He then showed the West Side Highway in Manhattan, the Embarcadero in San Francisco and the Park East in Milwaukee, all of which have come down, all of which learned to rely upon the street network, and all of which have enjoyed the value that has been added as a result. While John didn’t mention it, only the removal of the Park East in Milwaukee was a completely intentional effort. The other two had to rely upon their collapse, either as the result of an earthquake or deterioration.
When John suggested that someday someone will take down the highways along the Hudson in Albany, there was applause in the room and Colleen Ryan shouted out, “From your lips to God’s ears.”
John then showed one of the most impressive examples of highway removal there is: how the 4-lane elevated Cheonggyecheon expressway was removed from downtown Seoul, South Korea, daylighting the stream and undoing bad karma that had plagued Seoul mayors since its completion in 1976. In 2001, the decision to take down the expressway was made by the newly elected Mayor Lee Myung-bak, who had run successfully on the platform of removing the expressway, against the objection of traffic engineers who claimed that doing so would subject Seoul to endless gridlock.
The result has added tremendous value to the surrounding area. Perhaps surprising to traffic engineers of old, but consistent with the beliefs of CNU: its removal has actually improved travel times in downtown Seoul, a city of more than 10 million.
A 3.6-mile linear, green river park that beautified downtown Seoul and gives its residents a spectacular setting in which to walk, splash, linger and truly enjoy the city has been created. John showed a picture of the then Mayor sitting in the stream with a big smile, celebrating what he had created. He also noted that the destiny of that Mayor is that he is now the President of South Korea.
Returning to the historical origin of the thinking that produced urban elevated highways and sprawl, John cited Herbert Hoover’s efforts in 1926 to promote the model planning code that led to the separation of uses that became the standard after WWII. He explained the damage that the 1926 model code caused, including limitations imposed on multi-family housing and restrictions on the mixed use of commercial and residential. That model code reinforced a lot of the thinking that led to a lack of diversity within communities and the eventual problems that stimulated numerous programs beginning in 1949 intended to deal with the collapse of the inner cities. That model code eventually evolved into commercial uses being located in shopping centers, office centers, and industrial centers, instead of in the communities where people live.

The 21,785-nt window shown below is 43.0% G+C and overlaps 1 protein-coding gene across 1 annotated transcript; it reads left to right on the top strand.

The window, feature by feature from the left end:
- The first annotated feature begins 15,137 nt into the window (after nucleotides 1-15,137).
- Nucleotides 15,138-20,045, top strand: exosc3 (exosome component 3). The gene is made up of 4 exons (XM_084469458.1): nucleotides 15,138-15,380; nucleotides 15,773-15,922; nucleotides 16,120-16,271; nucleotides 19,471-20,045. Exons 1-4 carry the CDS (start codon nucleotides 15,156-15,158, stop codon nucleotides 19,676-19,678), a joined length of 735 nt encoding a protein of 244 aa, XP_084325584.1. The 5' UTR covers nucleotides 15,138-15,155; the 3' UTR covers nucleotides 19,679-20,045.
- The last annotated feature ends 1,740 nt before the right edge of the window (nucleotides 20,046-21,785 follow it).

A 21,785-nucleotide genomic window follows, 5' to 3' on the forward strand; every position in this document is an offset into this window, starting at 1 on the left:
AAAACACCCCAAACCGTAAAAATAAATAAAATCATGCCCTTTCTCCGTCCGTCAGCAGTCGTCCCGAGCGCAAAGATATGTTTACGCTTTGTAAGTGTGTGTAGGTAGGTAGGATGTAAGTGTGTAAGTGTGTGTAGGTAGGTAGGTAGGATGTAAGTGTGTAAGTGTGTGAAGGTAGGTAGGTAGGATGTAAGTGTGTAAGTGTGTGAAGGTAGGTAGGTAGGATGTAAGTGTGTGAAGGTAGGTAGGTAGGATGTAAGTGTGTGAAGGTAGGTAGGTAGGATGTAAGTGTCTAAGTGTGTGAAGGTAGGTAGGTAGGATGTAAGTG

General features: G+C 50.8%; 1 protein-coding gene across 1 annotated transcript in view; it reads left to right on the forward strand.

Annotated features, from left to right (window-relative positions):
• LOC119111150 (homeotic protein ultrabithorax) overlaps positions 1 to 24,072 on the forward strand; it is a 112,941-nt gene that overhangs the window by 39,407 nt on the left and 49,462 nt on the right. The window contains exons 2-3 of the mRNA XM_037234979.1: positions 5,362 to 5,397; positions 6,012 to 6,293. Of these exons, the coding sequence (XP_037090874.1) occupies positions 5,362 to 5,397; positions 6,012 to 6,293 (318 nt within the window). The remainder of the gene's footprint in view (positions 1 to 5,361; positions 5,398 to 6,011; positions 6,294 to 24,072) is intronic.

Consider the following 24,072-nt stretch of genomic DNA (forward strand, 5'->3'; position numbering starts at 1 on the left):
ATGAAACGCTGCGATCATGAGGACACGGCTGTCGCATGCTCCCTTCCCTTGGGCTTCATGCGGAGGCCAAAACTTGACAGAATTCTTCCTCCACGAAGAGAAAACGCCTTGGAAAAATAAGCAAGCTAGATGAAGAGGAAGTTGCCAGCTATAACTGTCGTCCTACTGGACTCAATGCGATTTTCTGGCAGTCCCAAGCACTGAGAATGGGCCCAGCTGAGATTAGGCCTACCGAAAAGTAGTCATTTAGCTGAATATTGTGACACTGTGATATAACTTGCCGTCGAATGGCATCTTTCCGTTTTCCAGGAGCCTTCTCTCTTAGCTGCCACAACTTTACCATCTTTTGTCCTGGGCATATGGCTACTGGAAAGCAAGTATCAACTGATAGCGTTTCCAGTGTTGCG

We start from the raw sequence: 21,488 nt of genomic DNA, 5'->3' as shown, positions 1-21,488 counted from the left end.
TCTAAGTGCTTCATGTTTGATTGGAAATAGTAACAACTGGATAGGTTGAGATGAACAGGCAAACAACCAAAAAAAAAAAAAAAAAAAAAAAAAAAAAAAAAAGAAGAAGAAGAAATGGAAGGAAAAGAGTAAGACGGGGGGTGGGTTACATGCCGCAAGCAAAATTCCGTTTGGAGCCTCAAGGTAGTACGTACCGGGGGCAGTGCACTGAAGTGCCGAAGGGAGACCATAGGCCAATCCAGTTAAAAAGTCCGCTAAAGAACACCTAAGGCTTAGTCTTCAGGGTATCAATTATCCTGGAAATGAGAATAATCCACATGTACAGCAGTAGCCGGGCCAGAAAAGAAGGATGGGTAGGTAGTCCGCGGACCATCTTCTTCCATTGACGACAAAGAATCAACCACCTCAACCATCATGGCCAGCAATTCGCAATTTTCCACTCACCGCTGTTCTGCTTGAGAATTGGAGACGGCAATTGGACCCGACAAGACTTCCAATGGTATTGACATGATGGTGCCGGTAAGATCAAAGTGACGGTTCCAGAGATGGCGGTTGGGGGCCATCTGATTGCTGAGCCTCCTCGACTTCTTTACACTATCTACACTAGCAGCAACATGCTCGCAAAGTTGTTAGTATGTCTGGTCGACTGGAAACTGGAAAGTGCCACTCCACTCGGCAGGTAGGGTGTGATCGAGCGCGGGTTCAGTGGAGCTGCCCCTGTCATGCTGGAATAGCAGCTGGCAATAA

John encouraged the audience to pay special attention to form based codes as a way of reintroducing complete, walk-able communities where people can live, work, shop, and play without having to get into an automobile. He also explained that the municipal processes have to be changed to encourage appropriate development. John explained the power of having a code that can expedite the approval process and provide predictability for investing developers. Too often, cities are complaining that they are not attracting investment, while their codes shout, “Don’t even think of building here.”
After John had finished his presentation, he took questions from the audience. I guess I was still not ready to accept that the people in the room were 100% on board, despite the energetic applause. My doubts evaporated with the Q&A. I could just have easily been sitting back in West Palm. There was a great discussion with enthusiasm for tearing down the highway that parallels the Hudson River to the extent that, if there were shovels and picks in the room, I could have imagined everyone marching out of the meeting to get it started.
I was also impressed with the level of discussion about eliminating minimum parking requirements. My experience is that, while this is something that gets support at CNU, it is usually a difficult idea to promote to civic leaders and local planners. The audience at the Albany Roundtable was discussing how to affect that change both in codes and the expectations of developers.
In response to a question about what he had done in Milwaukee, John gave a good summary for the spirit in the room. He suggested that, had he not succeeded in killing three pending freeways and taking down the Park East, Milwaukee could be suffering worse than Detroit is right now, instead of enjoying a renaissance with projects such as the Schlitz rail yard, which started in 2003 and has multiple developers who have continued through the recession.
I think he is right.